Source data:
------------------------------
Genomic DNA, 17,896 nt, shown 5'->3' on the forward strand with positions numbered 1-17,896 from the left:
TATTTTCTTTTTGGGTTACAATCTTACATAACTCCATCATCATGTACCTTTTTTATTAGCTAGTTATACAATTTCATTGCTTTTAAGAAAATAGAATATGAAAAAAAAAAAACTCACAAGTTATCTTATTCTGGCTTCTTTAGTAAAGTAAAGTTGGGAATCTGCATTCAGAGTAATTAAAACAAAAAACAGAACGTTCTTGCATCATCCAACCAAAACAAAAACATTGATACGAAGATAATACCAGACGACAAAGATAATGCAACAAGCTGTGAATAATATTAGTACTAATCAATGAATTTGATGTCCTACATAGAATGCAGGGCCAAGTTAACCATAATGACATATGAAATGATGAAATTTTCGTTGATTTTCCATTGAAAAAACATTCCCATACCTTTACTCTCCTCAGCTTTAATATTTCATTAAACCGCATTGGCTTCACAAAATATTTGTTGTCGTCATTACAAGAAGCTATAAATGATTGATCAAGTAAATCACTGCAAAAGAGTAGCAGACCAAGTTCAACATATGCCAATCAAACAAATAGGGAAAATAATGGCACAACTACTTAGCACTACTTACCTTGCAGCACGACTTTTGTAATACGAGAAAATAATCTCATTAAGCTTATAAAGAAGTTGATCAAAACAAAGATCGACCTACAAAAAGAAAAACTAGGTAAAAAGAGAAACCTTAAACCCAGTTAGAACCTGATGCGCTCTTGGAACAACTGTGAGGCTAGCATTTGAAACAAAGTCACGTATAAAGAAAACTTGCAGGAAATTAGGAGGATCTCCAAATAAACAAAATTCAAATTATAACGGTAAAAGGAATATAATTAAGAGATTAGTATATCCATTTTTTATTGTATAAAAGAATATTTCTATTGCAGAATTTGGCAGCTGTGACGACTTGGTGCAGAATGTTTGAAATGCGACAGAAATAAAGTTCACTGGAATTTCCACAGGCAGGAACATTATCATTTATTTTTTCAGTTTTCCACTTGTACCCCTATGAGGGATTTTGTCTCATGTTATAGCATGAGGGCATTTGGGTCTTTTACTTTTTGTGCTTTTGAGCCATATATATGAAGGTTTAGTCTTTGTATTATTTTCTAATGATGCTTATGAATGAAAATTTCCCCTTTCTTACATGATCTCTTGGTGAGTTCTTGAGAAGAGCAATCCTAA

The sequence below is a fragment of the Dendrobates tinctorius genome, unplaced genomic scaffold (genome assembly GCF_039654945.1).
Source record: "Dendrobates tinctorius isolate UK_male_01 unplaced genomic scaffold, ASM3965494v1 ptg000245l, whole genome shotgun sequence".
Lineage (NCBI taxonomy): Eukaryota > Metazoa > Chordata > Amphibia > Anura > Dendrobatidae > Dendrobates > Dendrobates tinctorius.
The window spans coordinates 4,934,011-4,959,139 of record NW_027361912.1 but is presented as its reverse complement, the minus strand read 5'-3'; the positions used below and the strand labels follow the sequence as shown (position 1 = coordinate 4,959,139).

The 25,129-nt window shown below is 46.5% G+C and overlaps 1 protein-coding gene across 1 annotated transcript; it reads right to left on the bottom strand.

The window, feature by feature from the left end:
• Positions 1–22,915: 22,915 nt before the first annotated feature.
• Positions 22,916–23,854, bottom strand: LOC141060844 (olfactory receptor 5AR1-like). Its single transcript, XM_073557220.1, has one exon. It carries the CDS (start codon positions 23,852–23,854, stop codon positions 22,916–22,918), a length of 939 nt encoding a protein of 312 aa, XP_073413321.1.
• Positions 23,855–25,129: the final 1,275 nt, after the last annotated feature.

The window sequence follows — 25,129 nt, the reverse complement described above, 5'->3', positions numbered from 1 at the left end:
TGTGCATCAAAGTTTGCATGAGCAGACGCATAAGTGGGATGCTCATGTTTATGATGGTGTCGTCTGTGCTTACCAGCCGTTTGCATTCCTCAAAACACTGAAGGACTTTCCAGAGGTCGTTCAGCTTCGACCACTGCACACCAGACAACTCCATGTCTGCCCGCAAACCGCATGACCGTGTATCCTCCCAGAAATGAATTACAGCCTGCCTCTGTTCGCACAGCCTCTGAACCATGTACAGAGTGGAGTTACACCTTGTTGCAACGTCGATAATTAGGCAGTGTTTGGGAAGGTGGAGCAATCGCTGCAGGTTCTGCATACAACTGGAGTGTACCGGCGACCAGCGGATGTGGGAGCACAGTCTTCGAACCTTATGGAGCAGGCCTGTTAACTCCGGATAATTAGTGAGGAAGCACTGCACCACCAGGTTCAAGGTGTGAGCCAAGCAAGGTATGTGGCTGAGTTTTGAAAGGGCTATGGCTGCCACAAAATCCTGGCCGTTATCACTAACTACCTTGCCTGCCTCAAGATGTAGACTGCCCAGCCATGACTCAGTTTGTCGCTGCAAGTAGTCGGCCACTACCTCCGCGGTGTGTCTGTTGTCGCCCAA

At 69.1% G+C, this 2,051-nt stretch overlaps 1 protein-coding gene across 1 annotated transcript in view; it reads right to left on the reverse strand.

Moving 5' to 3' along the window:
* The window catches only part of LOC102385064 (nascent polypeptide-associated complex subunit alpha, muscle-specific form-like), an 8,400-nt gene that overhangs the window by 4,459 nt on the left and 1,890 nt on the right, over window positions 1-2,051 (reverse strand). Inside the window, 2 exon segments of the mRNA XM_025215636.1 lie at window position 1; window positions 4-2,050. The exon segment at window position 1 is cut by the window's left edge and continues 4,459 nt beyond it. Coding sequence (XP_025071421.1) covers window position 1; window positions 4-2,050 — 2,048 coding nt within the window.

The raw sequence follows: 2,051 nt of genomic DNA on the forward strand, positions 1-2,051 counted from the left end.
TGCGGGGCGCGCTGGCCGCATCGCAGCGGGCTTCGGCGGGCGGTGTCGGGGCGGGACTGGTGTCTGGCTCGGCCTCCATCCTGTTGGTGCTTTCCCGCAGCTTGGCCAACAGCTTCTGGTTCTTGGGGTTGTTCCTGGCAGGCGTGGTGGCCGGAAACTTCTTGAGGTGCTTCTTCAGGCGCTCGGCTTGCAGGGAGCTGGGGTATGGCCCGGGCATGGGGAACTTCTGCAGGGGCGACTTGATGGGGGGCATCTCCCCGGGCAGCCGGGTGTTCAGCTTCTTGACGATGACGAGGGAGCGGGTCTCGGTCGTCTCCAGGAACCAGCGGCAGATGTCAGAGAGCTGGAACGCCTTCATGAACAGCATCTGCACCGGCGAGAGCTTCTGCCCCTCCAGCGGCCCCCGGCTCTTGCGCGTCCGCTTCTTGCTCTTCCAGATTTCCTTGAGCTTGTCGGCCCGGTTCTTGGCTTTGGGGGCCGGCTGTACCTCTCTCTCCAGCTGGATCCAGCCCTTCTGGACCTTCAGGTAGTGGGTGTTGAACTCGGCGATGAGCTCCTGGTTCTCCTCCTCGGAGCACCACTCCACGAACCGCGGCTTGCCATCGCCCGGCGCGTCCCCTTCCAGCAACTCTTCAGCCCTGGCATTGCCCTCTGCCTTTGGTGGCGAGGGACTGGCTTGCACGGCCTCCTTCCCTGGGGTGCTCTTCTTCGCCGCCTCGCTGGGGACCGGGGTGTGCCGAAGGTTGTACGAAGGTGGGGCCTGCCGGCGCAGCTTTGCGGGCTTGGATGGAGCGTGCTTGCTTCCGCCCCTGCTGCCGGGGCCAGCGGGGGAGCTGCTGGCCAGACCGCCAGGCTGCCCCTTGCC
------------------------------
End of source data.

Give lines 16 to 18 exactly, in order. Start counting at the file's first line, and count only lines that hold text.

* The window catches only part of LOC102385064 (nascent polypeptide-associated complex subunit alpha, muscle-specific form-like), an 8,400-nt gene that overhangs the window by 4,459 nt on the left and 1,890 nt on the right, over window positions 1-2,051 (reverse strand). Inside the window, 2 exon segments of the mRNA XM_025215636.1 lie at window position 1; window positions 4-2,050. The exon segment at window position 1 is cut by the window's left edge and continues 4,459 nt beyond it. Coding sequence (XP_025071421.1) covers window position 1; window positions 4-2,050 — 2,048 coding nt within the window.

The raw sequence follows: 2,051 nt of genomic DNA on the forward strand, positions 1-2,051 counted from the left end.
TGCGGGGCGCGCTGGCCGCATCGCAGCGGGCTTCGGCGGGCGGTGTCGGGGCGGGACTGGTGTCTGGCTCGGCCTCCATCCTGTTGGTGCTTTCCCGCAGCTTGGCCAACAGCTTCTGGTTCTTGGGGTTGTTCCTGGCAGGCGTGGTGGCCGGAAACTTCTTGAGGTGCTTCTTCAGGCGCTCGGCTTGCAGGGAGCTGGGGTATGGCCCGGGCATGGGGAACTTCTGCAGGGGCGACTTGATGGGGGGCATCTCCCCGGGCAGCCGGGTGTTCAGCTTCTTGACGATGACGAGGGAGCGGGTCTCGGTCGTCTCCAGGAACCAGCGGCAGATGTCAGAGAGCTGGAACGCCTTCATGAACAGCATCTGCACCGGCGAGAGCTTCTGCCCCTCCAGCGGCCCCCGGCTCTTGCGCGTCCGCTTCTTGCTCTTCCAGATTTCCTTGAGCTTGTCGGCCCGGTTCTTGGCTTTGGGGGCCGGCTGTACCTCTCTCTCCAGCTGGATCCAGCCCTTCTGGACCTTCAGGTAGTGGGTGTTGAACTCGGCGATGAGCTCCTGGTTCTCCTCCTCGGAGCACCACTCCACGAACCGCGGCTTGCCATCGCCCGGCGCGTCCCCTTCCAGCAACTCTTCAGCCCTGGCATTGCCCTCTGCCTTTGGTGGCGAGGGACTGGCTTGCACGGCCTCCTTCCCTGGGGTGCTCTTCTTCGCCGCCTCGCTGGGGACCGGGGTGTGCCGAAGGTTGTACGAAGGTGGGGCCTGCCGGCGCAGCTTTGCGGGCTTGGATGGAGCGTGCTTGCTTCCGCCCCTGCTGCCGGGGCCAGCGGGGGAGCTGCTGGCCAGACCGCCAGGCTGCCCCTTGCC